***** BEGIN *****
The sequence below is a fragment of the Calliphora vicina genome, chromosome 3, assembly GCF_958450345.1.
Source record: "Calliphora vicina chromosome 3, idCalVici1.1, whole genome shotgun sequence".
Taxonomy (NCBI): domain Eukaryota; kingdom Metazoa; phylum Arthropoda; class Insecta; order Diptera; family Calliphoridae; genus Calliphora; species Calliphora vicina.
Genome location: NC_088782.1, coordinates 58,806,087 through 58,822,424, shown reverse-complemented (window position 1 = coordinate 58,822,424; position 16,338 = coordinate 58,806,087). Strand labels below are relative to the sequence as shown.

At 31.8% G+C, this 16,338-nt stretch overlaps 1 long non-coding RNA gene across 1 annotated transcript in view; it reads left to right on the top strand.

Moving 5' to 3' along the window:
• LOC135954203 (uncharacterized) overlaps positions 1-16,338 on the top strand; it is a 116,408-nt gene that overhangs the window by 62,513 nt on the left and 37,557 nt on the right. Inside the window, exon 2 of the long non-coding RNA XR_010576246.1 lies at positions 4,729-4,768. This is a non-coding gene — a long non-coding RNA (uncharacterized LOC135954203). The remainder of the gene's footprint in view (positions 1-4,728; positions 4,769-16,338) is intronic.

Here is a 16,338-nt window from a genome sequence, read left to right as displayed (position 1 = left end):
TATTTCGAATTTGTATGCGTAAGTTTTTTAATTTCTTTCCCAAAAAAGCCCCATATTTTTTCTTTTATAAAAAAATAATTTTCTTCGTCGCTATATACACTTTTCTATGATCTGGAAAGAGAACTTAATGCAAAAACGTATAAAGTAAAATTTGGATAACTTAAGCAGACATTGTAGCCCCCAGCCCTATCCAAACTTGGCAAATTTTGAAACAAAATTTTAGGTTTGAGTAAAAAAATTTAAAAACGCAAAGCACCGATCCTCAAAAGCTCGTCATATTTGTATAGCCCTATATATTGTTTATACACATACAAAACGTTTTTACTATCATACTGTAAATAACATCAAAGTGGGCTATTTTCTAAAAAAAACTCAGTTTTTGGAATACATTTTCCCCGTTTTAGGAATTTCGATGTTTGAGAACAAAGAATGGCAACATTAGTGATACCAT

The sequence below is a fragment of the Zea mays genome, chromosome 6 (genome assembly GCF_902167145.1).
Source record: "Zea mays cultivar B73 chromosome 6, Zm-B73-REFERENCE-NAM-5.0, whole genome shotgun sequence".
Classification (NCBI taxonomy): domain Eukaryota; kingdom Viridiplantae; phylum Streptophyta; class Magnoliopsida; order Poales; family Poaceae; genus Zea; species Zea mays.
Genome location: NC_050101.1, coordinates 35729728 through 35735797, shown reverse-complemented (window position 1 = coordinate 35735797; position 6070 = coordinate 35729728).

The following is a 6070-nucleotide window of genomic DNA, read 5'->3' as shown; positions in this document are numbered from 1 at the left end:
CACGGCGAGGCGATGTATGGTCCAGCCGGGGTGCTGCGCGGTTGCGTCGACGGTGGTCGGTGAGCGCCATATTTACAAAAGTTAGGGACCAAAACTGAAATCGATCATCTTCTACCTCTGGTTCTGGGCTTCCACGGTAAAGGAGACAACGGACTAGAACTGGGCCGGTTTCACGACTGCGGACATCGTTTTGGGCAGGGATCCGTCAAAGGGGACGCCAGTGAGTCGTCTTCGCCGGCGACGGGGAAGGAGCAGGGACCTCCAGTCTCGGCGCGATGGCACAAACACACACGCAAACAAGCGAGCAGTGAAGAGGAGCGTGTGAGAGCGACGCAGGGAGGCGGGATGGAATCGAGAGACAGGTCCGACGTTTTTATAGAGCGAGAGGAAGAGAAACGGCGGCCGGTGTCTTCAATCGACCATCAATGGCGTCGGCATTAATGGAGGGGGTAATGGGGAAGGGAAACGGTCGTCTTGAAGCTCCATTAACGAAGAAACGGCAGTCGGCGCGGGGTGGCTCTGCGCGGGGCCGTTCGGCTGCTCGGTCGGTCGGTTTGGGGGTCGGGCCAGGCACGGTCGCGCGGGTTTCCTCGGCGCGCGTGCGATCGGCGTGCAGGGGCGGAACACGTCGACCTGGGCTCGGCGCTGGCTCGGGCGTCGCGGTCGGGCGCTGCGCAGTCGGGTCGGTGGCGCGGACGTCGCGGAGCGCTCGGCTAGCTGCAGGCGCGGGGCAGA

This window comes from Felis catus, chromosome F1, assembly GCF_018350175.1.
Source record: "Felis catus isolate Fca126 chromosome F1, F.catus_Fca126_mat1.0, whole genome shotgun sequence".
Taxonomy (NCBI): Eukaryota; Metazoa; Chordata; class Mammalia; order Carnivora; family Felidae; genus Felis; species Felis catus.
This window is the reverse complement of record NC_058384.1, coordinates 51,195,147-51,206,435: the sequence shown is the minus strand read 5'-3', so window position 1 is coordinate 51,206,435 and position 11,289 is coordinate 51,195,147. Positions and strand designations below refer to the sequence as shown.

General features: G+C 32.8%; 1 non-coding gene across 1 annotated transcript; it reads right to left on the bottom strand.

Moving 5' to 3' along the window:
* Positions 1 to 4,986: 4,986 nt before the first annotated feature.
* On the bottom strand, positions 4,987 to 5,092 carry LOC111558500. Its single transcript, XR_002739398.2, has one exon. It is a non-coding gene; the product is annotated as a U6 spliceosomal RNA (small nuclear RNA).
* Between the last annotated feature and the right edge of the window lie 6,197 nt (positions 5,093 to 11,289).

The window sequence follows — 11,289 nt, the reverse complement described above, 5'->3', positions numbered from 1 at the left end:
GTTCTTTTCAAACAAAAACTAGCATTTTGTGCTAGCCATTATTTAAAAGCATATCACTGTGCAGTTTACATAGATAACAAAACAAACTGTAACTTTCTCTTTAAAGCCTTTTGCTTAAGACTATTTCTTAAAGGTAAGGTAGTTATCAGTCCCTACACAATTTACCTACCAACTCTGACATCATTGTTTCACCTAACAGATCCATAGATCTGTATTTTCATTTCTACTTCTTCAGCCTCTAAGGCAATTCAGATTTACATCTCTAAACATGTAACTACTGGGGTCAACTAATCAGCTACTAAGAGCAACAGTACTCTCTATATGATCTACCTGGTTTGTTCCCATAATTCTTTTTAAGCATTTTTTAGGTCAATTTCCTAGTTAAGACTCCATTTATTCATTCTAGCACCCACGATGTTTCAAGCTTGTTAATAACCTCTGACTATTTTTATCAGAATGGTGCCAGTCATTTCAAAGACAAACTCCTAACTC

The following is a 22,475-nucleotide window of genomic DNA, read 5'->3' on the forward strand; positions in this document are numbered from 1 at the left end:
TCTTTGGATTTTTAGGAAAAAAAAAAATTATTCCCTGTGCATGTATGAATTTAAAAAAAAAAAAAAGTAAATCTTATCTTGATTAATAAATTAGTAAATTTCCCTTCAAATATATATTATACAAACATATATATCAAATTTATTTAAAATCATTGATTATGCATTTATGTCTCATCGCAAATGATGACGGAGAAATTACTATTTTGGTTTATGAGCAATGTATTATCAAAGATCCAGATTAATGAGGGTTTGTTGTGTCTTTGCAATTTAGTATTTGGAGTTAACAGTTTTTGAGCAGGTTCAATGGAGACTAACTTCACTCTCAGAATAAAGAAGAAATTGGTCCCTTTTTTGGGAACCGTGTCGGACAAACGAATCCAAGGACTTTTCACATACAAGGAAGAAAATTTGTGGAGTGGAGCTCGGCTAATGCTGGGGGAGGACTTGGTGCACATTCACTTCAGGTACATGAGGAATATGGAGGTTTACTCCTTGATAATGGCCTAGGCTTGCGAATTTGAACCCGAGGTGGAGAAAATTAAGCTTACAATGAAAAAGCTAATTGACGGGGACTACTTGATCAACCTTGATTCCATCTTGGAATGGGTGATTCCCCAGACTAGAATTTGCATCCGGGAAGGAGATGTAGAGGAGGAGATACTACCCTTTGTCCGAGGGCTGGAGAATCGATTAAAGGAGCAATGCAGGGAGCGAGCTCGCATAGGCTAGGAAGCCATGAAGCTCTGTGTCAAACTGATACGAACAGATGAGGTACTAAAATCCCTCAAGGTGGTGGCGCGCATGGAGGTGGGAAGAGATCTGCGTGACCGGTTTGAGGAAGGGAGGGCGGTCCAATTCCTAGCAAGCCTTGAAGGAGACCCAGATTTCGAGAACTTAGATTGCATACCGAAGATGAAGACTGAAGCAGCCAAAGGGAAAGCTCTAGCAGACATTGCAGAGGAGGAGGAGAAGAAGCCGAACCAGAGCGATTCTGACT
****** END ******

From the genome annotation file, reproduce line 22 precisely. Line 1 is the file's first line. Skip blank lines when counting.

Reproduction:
* Positions 1 to 4,986: 4,986 nt before the first annotated feature.